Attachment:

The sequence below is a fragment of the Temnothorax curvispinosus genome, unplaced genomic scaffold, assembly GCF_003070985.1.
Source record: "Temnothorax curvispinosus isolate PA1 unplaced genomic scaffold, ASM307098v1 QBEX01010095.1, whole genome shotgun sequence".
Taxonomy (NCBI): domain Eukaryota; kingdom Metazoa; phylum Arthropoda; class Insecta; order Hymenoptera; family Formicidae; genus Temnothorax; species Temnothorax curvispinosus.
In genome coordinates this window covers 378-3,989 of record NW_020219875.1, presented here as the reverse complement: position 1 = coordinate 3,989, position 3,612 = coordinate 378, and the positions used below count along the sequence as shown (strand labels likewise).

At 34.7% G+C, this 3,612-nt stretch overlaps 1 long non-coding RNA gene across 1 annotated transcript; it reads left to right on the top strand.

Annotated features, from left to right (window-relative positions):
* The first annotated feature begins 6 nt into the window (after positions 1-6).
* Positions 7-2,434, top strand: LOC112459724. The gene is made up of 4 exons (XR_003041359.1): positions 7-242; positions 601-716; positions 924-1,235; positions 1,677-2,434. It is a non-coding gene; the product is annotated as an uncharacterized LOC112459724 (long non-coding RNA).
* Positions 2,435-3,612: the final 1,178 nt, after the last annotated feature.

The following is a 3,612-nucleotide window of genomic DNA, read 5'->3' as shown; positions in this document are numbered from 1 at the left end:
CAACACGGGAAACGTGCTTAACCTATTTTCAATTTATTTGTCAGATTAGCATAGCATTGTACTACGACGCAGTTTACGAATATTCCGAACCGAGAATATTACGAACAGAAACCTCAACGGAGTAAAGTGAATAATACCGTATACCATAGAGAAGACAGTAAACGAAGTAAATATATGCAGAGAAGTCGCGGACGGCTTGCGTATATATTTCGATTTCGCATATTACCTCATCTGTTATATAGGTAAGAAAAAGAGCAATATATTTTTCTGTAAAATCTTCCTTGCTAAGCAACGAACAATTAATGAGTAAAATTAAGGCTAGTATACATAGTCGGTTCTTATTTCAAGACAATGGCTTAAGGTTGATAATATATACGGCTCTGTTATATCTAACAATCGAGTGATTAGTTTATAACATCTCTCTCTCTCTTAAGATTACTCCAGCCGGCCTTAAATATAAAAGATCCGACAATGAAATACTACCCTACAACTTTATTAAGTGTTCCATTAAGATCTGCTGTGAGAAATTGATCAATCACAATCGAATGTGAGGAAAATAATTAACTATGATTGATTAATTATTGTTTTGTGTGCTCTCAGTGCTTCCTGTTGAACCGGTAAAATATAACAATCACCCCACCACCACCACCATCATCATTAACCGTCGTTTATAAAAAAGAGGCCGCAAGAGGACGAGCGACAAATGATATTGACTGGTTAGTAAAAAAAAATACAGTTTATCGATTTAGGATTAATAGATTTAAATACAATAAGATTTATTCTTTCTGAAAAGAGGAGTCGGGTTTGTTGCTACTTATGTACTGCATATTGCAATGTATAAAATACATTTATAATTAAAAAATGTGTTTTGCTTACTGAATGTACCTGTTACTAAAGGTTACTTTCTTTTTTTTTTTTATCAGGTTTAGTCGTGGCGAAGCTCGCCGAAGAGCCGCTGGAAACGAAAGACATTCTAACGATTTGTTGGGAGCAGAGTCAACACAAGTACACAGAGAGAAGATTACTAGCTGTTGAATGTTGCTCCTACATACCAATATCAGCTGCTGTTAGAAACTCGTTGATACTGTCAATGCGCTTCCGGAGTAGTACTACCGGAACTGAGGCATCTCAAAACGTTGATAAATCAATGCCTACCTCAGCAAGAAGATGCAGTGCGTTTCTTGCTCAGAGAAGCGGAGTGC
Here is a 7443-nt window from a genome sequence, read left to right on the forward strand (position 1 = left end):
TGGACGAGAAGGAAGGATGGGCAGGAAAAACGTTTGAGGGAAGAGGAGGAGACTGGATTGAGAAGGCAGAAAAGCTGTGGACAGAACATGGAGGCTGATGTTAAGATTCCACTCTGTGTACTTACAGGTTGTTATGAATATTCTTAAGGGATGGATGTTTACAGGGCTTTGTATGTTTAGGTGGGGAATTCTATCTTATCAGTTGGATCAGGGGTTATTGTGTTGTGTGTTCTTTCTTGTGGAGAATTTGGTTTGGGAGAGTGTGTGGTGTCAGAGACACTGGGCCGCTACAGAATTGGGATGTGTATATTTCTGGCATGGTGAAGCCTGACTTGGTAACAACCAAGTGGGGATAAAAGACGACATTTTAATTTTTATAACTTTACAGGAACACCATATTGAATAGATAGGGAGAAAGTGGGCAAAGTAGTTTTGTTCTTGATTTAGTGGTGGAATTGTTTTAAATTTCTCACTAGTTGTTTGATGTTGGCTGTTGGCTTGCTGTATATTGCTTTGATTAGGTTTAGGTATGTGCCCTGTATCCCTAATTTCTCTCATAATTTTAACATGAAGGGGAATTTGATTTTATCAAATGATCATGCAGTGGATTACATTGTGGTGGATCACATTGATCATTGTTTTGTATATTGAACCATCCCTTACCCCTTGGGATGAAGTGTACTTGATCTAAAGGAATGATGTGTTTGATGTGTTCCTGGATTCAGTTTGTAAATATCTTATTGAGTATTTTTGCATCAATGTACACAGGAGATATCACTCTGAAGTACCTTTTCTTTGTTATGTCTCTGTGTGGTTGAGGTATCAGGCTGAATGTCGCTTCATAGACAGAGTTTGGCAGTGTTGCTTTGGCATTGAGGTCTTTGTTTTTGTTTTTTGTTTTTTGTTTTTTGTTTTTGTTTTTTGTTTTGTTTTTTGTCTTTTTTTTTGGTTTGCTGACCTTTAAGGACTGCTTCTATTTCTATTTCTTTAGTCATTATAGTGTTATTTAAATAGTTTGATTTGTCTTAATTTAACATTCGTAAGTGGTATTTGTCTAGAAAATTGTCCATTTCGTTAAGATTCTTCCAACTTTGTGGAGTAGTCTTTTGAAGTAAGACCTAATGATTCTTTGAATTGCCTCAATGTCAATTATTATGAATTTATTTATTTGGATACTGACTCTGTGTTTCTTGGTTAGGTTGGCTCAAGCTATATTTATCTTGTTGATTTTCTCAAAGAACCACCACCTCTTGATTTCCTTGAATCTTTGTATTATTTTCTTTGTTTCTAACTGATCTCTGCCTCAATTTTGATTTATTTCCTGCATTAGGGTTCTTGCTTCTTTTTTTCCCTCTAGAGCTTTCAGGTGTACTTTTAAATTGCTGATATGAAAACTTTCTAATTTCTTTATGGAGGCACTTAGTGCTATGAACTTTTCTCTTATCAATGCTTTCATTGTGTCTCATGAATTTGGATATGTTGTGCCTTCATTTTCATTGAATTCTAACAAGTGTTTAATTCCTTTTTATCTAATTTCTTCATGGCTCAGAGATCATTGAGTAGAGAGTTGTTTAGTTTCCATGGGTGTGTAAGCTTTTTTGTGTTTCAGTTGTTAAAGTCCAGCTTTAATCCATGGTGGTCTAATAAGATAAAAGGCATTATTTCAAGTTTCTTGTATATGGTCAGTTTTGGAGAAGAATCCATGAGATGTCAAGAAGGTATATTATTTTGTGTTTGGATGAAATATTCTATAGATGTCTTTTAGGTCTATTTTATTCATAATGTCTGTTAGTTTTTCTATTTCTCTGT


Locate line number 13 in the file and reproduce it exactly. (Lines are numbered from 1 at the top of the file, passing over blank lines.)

TGGACGAGAAGGAAGGATGGGCAGGAAAAACGTTTGAGGGAAGAGGAGGAGACTGGATTGAGAAGGCAGAAAAGCTGTGGACAGAACATGGAGGCTGATGTTAAGATTCCACTCTGTGTACTTACAGGTTGTTATGAATATTCTTAAGGGATGGATGTTTACAGGGCTTTGTATGTTTAGGTGGGGAATTCTATCTTATCAGTTGGATCAGGGGTTATTGTGTTGTGTGTTCTTTCTTGTGGAGAATTTGGTTTGGGAGAGTGTGTGGTGTCAGAGACACTGGGCCGCTACAGAATTGGGATGTGTATATTTCTGGCATGGTGAAGCCTGACTTGGTAACAACCAAGTGGGGATAAAAGACGACATTTTAATTTTTATAACTTTACAGGAACACCATATTGAATAGATAGGGAGAAAGTGGGCAAAGTAGTTTTGTTCTTGATTTAGTGGTGGAATTGTTTTAAATTTCTCACTAGTTGTTTGATGTTGGCTGTTGGCTTGCTGTATATTGCTTTGATTAGGTTTAGGTATGTGCCCTGTATCCCTAATTTCTCTCATAATTTTAACATGAAGGGGAATTTGATTTTATCAAATGATCATGCAGTGGATTACATTGTGGTGGATCACATTGATCATTGTTTTGTATATTGAACCATCCCTTACCCCTTGGGATGAAGTGTACTTGATCTAAAGGAATGATGTGTTTGATGTGTTCCTGGATTCAGTTTGTAAATATCTTATTGAGTATTTTTGCATCAATGTACACAGGAGATATCACTCTGAAGTACCTTTTCTTTGTTATGTCTCTGTGTGGTTGAGGTATCAGGCTGAATGTCGCTTCATAGACAGAGTTTGGCAGTGTTGCTTTGGCATTGAGGTCTTTGTTTTTGTTTTTTGTTTTTTGTTTTTTGTTTTTGTTTTTTGTTTTGTTTTTTGTCTTTTTTTTTGGTTTGCTGACCTTTAAGGACTGCTTCTATTTCTATTTCTTTAGTCATTATAGTGTTATTTAAATAGTTTGATTTGTCTTAATTTAACATTCGTAAGTGGTATTTGTCTAGAAAATTGTCCATTTCGTTAAGATTCTTCCAACTTTGTGGAGTAGTCTTTTGAAGTAAGACCTAATGATTCTTTGAATTGCCTCAATGTCAATTATTATGAATTTATTTATTTGGATACTGACTCTGTGTTTCTTGGTTAGGTTGGCTCAAGCTATATTTATCTTGTTGATTTTCTCAAAGAACCACCACCTCTTGATTTCCTTGAATCTTTGTATTATTTTCTTTGTTTCTAACTGATCTCTGCCTCAATTTTGATTTATTTCCTGCATTAGGGTTCTTGCTTCTTTTTTTCCCTCTAGAGCTTTCAGGTGTACTTTTAAATTGCTGATATGAAAACTTTCTAATTTCTTTATGGAGGCACTTAGTGCTATGAACTTTTCTCTTATCAATGCTTTCATTGTGTCTCATGAATTTGGATATGTTGTGCCTTCATTTTCATTGAATTCTAACAAGTGTTTAATTCCTTTTTATCTAATTTCTTCATGGCTCAGAGATCATTGAGTAGAGAGTTGTTTAGTTTCCATGGGTGTGTAAGCTTTTTTGTGTTTCAGTTGTTAAAGTCCAGCTTTAATCCATGGTGGTCTAATAAGATAAAAGGCATTATTTCAAGTTTCTTGTATATGGTCAGTTTTGGAGAAGAATCCATGAGATGTCAAGAAGGTATATTATTTTGTGTTTGGATGAAATATTCTATAGATGTCTTTTAGGTCTATTTTATTCATAATGTCTGTTAGTTTTTCTATTTCTCTGT